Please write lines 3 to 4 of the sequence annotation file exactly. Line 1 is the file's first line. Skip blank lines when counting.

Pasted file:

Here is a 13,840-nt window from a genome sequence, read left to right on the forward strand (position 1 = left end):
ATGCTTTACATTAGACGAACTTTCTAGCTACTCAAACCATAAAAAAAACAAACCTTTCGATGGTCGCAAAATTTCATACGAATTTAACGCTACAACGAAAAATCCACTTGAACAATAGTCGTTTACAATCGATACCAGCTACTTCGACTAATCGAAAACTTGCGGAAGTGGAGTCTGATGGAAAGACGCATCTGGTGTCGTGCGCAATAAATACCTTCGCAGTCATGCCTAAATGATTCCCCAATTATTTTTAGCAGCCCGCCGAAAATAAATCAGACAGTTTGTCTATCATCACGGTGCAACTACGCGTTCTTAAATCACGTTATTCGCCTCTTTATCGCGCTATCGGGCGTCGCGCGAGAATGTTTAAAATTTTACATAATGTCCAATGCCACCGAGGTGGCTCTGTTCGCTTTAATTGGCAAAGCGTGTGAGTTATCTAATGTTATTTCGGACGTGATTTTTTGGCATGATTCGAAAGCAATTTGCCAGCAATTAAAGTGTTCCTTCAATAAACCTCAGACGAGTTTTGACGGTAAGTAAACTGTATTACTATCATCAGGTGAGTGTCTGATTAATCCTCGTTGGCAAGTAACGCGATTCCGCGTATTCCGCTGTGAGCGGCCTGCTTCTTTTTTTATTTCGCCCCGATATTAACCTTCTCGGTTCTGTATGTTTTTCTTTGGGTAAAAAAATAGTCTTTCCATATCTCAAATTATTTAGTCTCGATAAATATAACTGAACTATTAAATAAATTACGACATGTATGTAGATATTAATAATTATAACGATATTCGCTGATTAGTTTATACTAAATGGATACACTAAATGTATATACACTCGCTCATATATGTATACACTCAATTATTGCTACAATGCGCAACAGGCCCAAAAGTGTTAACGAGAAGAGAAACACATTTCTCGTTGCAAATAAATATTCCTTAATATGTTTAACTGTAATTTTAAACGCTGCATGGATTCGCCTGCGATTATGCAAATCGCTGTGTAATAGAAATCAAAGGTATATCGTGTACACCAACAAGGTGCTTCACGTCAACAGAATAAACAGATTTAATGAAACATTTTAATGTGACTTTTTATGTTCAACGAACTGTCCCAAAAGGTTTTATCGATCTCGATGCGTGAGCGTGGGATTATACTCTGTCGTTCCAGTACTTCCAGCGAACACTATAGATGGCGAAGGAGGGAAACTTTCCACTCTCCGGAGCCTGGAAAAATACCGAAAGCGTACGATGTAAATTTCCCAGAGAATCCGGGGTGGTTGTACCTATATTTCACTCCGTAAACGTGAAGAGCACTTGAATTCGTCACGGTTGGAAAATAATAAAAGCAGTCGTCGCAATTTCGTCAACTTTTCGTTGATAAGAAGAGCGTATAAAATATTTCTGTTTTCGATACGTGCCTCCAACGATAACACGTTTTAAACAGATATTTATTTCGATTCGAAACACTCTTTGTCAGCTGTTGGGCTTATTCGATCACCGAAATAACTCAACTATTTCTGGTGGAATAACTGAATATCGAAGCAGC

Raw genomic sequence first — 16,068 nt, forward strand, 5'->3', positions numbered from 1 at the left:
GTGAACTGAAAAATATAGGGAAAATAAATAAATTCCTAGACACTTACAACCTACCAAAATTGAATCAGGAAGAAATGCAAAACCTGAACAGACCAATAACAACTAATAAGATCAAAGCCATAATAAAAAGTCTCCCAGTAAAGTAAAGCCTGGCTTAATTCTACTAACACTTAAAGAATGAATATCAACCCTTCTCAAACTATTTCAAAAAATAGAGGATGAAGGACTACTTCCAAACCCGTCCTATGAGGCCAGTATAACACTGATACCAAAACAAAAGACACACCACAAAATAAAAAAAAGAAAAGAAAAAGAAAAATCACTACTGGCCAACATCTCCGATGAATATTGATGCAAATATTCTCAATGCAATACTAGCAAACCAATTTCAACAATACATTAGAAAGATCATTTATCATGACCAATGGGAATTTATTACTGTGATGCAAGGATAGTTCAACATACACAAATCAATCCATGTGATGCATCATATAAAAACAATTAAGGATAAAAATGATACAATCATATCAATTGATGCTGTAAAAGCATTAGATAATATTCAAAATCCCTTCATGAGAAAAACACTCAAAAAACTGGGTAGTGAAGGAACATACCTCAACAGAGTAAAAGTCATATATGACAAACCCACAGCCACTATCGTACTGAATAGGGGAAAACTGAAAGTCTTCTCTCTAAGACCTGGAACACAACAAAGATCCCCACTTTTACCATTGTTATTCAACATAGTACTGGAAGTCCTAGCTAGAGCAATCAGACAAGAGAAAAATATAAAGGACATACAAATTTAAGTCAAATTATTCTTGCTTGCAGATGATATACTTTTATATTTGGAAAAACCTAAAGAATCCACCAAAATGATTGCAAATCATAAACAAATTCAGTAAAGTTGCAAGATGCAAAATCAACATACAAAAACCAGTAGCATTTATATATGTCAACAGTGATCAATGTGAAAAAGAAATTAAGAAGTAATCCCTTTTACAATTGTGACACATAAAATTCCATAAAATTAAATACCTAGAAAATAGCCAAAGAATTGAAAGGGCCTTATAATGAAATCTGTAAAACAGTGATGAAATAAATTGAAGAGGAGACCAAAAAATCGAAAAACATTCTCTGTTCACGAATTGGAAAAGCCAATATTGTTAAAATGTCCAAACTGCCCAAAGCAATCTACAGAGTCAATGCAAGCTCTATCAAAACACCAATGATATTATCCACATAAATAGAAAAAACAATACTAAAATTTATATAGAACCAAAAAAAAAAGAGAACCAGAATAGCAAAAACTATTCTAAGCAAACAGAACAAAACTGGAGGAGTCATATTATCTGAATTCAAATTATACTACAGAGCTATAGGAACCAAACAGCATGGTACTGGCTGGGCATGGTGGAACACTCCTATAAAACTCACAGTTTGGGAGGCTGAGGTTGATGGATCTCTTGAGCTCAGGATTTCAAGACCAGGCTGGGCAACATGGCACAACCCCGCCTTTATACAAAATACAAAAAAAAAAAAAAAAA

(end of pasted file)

Raw genomic sequence first — 16,068 nt, forward strand, 5'->3', positions numbered from 1 at the left:
GTGAACTGAAAAATATAGGGAAAATAAATAAATTCCTAGACACTTACAACCTACCAAAATTGAATCAGGAAGAAATGCAAAACCTGAACAGACCAATAACAACTAATAAGATCAAAGCCATAATAAAAAGTCTCCCAGTAAAGTAAAGCCTGGCTTAATTCTACTAACACTTAAAGAATGAATATCAACCCTTCTCAAACTATTTCAAAAAATAGAGGATGAAGGACTACTTCCAAACCCGTCCTATGAGGCCAGTATAACACTGATACCAAAACAAAAGACACACCACAAAATAAAAAAAAGAAAAGAAAAAGAAAAATCACTACTGGCCAACATCTCCGATGAATATTGATGCAAATATTCTCAATGCAATACTAGCAAACCAATTTCAACAATACATTAGAAAGATCATTTATCATGACCAATGGGAATTTATTACTGTGATGCAAGGATAGTTCAACATACACAAATCAATCCATGTGATGCATCATATAAAAACAATTAAGGATAAAAATGATACAATCATATCAATTGATGCTGTAAAAGCATTAGATAATATTCAAAATCCCTTCATGAGAAAAACACTCAAAAAACTGGGTAGTGAAGGAACATACCTCAACAGAGTAAAAGTCATATATGACAAACCCACAGCCACTATCGTACTGAATAGGGGAAAACTGAAAGTCTTCTCTCTAAGACCTGGAACACAACAAAGATCCCCACTTTTACCATTGTTATTCAACATAGTACTGGAAGTCCTAGCTAGAGCAATCAGACAAGAGAAAAATATAAAGGACATACAAATTTAAGTCAAATTATTCTTGCTTGCAGATGATATACTTTTATATTTGGAAAAACCTAAAGAATCCACCAAAATGATTGCAAATCATAAACAAATTCAGTAAAGTTGCAAGATGCAAAATCAACATACAAAAACCAGTAGCATTTATATATGTCAACAGTGATCAATGTGAAAAAGAAATTAAGAAGTAATCCCTTTTACAATTGTGACACATAAAATTCCATAAAATTAAATACCTAGAAAATAGCCAAAGAATTGAAAGGGCCTTATAATGAAATCTGTAAAACAGTGATGAAATAAATTGAAGAGGAGACCAAAAAATCGAAAAACATTCTCTGTTCACGAATTGGAAAAGCCAATATTGTTAAAATGTCCAAACTGCCCAAAGCAATCTACAGAGTCAATGCAAGCTCTATCAAAACACCAATGATATTATCCACATAAATAGAAAAAACAATACTAAAATTTATATAGAACCAAAAAAAAAAGAGAACCAGAATAGCAAAAACTATTCTAAGCAAACAGAACAAAACTGGAGGAGTCATATTATCTGAATTCAAATTATACTACAGAGCTATAGGAACCAAACAGCATGGTACTGGCTGGGCATGGTGGAACACTCCTATAAAACTCACAGTTTGGGAGGCTGAGGTTGATGGATCTCTTGAGCTCAGGATTTCAAGACCAGGCTGGGCAACATGGCACAACCCCGCCTTTATACAAAATACAAAAAAAAAAAAAAAAA